The true magic of the game comes via it’s online mode, which allows you to explore the map freely with friends, or engage in events competitively. Progress is seamless in between online and offline modes, meaning once again, gameplay feels extremely satisfying. You never have to choose whether you want to further your main campaign, or play online with friends, it’s all one in the same. This is a really strong feature, and one that I wish more games would embrace. The servers were admittedly a little wonky when playing online, with other players vehicles transporting all over the road, but that may just be due to playing prior to release. Beyond that, the online is truly amazing and I had a blast going back and forth trying to beat friends high scores while we simultaneously hit the same section of road. There is a huge amount of events built by the Horizon team, and with the most full fledged event customization ever seen in a Forza game, limitless replay value is available.
The game is not without it’s flaws, the most glaring of which is the lack of a true "drifting road." Although there are many great sections through out the map featuring multiple corners you can link, the lack of an “epic” road such as the one in Red Rock of the original Horizon, or something akin to Fujimi Kaido of Forza Motorsport 4 is a sorely missed opportunity. The wheel selection is a massive improvement over any previous Forza, but for us die hard wheel guys, it is still definitely lacking some of the basics. The ability to fully customize wheel fitment, and ride height is another missed opportunity to appeal to the more aesthetics-driven crowd. There also needs to be an option to attack the drift zones and speed zones traffic free. Rather than add a challenge to the event, it rules out the majority of the runs from coming anywhere near their maximum potential, resulting in a large amount frustration and wasted time. However, any complaints beyond that start to rest firmly in the nitpicking category.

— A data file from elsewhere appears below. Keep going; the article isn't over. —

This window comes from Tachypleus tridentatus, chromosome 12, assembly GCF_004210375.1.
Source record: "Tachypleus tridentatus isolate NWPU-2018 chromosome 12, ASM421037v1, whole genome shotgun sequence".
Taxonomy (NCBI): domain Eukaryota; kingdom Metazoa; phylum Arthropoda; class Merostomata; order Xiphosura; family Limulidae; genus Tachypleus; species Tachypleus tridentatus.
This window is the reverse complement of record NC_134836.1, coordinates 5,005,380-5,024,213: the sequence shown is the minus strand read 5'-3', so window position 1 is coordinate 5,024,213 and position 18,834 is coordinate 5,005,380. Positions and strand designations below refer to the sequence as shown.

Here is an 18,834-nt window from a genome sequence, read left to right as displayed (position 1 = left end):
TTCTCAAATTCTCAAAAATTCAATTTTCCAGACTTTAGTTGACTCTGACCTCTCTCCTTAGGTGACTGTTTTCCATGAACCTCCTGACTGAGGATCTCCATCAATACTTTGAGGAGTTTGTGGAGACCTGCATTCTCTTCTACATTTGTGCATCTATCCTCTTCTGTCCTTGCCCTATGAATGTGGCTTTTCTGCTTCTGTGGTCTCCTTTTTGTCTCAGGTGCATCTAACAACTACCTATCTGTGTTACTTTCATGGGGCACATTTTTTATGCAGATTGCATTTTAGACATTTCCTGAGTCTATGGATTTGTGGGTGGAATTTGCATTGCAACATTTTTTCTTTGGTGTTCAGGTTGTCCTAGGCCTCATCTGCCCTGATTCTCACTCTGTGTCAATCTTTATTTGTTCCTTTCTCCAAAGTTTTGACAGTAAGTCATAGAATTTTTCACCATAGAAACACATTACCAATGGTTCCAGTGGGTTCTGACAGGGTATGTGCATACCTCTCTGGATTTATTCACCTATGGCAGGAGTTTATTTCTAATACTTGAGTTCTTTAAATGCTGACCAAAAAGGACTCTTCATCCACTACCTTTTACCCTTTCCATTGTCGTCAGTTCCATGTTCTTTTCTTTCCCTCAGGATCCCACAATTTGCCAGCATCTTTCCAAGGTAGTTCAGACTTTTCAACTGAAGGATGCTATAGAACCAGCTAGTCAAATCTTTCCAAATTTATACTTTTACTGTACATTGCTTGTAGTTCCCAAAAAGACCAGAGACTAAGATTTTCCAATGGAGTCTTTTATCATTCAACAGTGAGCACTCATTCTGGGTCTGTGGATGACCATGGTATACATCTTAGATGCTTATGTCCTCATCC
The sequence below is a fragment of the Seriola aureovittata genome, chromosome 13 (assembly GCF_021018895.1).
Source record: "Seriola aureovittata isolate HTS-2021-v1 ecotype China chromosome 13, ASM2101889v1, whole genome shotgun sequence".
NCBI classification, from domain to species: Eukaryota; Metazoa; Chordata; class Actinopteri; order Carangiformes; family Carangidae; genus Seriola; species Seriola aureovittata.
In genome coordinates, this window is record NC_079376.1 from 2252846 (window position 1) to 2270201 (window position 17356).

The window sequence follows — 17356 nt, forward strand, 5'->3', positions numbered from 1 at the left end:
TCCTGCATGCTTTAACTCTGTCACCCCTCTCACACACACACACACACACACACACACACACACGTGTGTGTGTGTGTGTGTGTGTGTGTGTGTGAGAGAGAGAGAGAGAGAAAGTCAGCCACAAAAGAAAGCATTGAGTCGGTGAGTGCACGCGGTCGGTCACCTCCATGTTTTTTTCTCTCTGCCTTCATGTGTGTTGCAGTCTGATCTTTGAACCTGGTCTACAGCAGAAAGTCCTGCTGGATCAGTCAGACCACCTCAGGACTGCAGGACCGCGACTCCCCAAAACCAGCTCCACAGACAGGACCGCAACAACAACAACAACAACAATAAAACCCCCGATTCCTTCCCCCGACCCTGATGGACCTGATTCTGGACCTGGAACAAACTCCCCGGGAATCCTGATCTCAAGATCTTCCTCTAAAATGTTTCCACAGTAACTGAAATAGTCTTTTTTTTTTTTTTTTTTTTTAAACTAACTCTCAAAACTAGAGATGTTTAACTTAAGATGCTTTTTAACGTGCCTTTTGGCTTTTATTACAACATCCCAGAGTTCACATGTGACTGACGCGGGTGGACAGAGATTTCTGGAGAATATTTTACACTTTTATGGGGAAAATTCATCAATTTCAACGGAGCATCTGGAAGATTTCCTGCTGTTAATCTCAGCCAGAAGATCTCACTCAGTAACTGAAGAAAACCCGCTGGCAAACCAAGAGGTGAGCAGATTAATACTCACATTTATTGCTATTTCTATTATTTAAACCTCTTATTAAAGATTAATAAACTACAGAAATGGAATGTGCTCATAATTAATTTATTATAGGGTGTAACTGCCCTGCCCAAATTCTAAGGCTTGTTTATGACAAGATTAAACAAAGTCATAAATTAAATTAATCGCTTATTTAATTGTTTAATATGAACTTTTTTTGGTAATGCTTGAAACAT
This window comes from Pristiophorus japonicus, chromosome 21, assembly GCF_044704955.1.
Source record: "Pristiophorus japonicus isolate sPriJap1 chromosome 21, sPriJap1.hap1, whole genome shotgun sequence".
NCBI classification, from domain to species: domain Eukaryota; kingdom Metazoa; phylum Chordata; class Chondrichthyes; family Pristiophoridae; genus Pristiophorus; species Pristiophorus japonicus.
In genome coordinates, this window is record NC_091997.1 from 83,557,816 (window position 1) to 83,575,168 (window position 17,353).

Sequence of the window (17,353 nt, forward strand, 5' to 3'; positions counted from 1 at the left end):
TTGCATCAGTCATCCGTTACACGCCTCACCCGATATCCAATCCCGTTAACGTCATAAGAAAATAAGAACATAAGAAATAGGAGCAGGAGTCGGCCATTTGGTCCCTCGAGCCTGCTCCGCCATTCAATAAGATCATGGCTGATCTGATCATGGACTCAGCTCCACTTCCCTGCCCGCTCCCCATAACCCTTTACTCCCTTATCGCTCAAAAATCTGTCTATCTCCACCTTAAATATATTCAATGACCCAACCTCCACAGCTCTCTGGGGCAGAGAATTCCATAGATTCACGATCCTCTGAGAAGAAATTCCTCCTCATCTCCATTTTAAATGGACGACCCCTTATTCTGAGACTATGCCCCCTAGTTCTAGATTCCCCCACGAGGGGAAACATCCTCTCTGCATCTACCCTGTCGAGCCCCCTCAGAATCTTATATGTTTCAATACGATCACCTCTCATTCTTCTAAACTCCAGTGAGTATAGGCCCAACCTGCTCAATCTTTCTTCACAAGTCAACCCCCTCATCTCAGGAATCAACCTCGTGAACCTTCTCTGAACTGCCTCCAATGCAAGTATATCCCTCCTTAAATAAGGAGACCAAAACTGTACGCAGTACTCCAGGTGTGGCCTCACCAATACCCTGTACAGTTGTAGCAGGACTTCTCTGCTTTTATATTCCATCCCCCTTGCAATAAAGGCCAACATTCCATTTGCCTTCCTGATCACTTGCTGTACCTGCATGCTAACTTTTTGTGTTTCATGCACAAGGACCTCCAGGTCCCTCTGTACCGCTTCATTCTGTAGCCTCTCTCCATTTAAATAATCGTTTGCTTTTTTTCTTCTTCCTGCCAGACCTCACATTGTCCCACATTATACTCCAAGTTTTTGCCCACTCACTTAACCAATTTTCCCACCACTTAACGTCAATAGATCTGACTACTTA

Forza Horizon 3 is the most complete racing game I have ever played, and undoubtedly the most fun. It’s drop dead gorgeous, with a huge variety of cars, and an overwhelming amount of things to do. The new focus put into making progress how you choose keeps the gameplay feeling fun, rather than grindy. Every aspect from car customization to selection is the best it has ever been. As the game is released publicly, and the servers begin to populate, as well as the marketplace, things will only get better. Cheers to Playground Games for taking an already exceptional game concept, and polishing it even further.
Most importantly, the e28 M5 is included in the base game. Seems someone over at Playground Games has been listening!